TORONTO - Ondrej Pavelec succeeded at something he dislikes on Saturday.
But despite outlasting Toronto goalie James Reimer and frustrating so many of the Leafs players, it wasn't nearly enough to alter Pavelec's opinion of the shooter-versus-goalie showdown that the NHL introduced in 2006.
"I just don't like the shootouts at all," said the native of Kladno, Czech Republic, with a laugh. "I've said so many times, I just don't like the shootout. But I'm happy at the end of the day to get the two points."
Pavelec's aversion is more practical than philosophical. The shootout win against the Leafs was his first as well as the team's first of the season.
"I don't have a good record in the shootout," he said. "I just don't like the shootouts, I'd rather play 20 minutes of overtime, I don't care."
The 25-year-old goalie has a record of 1-2 in the shootout this season and a career mark of 7-14. He surrendered three goals on six shots in his first two shootouts of 2012-13, but Pavelec padded his stats versus Toronto allowing just one goal on 10 shots against the likes of Phil Kessel, James van Riemsdyk, Nazem Kadri and Joffrey Lupul — who returned to the Leafs' lineup after missing 25 games with a fractured forearm.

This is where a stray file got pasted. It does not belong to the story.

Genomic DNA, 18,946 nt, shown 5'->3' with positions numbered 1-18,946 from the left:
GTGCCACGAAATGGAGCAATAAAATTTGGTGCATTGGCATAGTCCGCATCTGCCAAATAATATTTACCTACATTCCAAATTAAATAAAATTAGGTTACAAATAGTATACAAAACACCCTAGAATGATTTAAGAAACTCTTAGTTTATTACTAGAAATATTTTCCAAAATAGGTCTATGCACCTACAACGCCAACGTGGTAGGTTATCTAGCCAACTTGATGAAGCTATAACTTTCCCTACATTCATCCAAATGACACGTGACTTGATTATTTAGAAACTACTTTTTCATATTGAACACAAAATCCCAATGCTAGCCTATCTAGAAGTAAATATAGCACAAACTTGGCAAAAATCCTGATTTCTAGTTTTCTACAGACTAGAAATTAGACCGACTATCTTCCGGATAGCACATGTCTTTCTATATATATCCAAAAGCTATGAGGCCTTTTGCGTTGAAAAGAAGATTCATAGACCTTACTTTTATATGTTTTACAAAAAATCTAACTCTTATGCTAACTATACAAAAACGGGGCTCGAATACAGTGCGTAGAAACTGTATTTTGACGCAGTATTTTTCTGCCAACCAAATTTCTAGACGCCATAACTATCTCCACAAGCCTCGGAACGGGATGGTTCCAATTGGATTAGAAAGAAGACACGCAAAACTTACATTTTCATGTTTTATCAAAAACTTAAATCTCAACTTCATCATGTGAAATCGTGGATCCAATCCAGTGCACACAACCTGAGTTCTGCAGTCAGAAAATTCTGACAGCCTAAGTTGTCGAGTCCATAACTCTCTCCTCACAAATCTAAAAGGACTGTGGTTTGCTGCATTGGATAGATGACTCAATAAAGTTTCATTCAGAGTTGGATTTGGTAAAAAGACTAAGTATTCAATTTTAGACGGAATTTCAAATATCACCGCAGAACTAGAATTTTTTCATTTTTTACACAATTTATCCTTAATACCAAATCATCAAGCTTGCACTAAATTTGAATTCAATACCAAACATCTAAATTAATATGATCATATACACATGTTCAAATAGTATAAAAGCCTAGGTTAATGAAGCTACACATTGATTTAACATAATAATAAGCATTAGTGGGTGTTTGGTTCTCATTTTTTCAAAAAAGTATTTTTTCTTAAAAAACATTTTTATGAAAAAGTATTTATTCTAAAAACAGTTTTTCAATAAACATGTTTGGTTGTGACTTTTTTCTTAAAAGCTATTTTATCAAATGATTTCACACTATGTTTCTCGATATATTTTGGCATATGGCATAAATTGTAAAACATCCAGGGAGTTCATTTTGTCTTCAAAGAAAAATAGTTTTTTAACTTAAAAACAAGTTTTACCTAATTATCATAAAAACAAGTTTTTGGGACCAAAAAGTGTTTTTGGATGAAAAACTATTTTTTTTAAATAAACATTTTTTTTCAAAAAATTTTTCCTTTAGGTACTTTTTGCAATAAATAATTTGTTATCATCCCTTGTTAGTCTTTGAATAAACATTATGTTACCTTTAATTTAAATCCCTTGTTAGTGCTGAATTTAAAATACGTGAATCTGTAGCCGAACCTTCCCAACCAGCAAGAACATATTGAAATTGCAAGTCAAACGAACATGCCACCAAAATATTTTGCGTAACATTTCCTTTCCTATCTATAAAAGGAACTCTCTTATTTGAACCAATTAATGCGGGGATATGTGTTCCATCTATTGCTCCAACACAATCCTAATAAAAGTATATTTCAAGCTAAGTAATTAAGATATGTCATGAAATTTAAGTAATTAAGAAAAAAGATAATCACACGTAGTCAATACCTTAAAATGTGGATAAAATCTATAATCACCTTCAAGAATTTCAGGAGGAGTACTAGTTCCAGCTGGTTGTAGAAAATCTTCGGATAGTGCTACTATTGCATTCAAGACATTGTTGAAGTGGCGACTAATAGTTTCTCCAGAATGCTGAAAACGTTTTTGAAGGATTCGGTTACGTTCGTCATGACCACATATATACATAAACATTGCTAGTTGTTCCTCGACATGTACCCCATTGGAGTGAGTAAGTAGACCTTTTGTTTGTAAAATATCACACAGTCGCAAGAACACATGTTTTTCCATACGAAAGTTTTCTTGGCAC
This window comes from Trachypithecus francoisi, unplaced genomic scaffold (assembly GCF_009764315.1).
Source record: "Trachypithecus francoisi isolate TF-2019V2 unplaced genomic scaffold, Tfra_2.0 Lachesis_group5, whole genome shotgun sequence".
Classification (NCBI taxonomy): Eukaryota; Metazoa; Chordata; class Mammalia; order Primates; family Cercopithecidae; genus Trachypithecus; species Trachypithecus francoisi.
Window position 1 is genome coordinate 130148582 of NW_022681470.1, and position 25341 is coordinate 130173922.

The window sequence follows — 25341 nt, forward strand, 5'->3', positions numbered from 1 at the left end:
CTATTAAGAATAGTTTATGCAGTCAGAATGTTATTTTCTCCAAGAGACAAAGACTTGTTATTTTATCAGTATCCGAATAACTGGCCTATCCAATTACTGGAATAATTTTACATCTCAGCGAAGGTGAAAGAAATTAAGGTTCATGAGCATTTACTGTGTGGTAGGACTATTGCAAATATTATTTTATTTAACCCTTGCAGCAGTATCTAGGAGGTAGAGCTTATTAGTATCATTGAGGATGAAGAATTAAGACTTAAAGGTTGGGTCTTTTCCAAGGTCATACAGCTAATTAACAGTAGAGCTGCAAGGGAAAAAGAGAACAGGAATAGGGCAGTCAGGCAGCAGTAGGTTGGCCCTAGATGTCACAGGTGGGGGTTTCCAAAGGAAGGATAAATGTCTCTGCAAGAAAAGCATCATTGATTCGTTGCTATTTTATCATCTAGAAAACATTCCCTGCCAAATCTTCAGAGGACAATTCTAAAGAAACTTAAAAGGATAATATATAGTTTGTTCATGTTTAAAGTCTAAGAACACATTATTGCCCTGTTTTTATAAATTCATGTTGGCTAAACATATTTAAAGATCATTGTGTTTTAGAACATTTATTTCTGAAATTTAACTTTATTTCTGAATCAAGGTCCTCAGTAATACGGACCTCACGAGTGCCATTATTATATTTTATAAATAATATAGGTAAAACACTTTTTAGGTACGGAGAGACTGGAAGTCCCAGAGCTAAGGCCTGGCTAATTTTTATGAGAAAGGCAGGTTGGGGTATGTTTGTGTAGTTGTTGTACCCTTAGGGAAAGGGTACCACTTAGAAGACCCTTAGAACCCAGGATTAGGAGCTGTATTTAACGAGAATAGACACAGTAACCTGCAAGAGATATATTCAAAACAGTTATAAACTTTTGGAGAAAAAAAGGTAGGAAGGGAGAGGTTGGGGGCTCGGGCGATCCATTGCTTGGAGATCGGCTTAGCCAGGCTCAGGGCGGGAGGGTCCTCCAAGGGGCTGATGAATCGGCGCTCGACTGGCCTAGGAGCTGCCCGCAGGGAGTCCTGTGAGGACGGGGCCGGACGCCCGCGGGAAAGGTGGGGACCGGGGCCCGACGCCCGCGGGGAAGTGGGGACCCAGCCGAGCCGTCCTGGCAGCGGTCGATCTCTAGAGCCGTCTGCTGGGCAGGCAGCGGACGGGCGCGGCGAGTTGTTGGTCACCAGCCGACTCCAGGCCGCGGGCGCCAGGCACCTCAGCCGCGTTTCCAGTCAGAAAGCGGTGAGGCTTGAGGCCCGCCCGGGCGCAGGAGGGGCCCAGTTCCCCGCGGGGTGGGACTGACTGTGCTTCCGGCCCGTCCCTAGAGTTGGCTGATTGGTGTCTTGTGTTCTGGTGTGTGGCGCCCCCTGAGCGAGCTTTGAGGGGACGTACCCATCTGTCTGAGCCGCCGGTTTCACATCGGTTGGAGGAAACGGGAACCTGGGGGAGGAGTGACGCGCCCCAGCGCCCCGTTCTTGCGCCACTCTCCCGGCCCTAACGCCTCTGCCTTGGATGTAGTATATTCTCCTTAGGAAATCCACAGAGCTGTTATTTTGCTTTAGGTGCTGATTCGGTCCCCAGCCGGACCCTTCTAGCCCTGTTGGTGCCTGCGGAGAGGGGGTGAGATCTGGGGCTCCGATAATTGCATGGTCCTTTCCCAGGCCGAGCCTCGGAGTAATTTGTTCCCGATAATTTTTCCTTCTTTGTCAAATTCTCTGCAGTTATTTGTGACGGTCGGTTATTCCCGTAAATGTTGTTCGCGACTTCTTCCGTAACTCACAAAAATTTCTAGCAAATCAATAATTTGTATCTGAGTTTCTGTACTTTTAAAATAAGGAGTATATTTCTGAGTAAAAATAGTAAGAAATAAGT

Tyler Bozak was the lone player to put the puck past Pavelec, making a quick forehand-backhand deke and slipping a shot between the Jets goalie's legs.
"They hit the post three times so I was lucky there, too," Pavelec said. "I made some saves and I knew if I was patient that one of our guys would score. It was a wild game, but a great two points."
Jets defenceman Zach Bogosian, the 20th player to skate in alone on the opposing goalie, finally beat Reimer to deliver the win for Winnipeg. Blake Wheeler, who scored two goals in the second period, also tallied in the shootout.
"It was kind of the first time that I've been in a shootout that long," Pavelec said. "I didn't expect that it would last that long. But it's a part of hockey, you know, people want the shootout and they got the shootout."
Pavelec concedes that nobody has an unfair advantage in the shootout and that it's personal taste. One win — even a 10-round decision — wasn't about to change his mind.
"It's the same for everybody," he said. "Some guys are good at the shootout, some guys are not."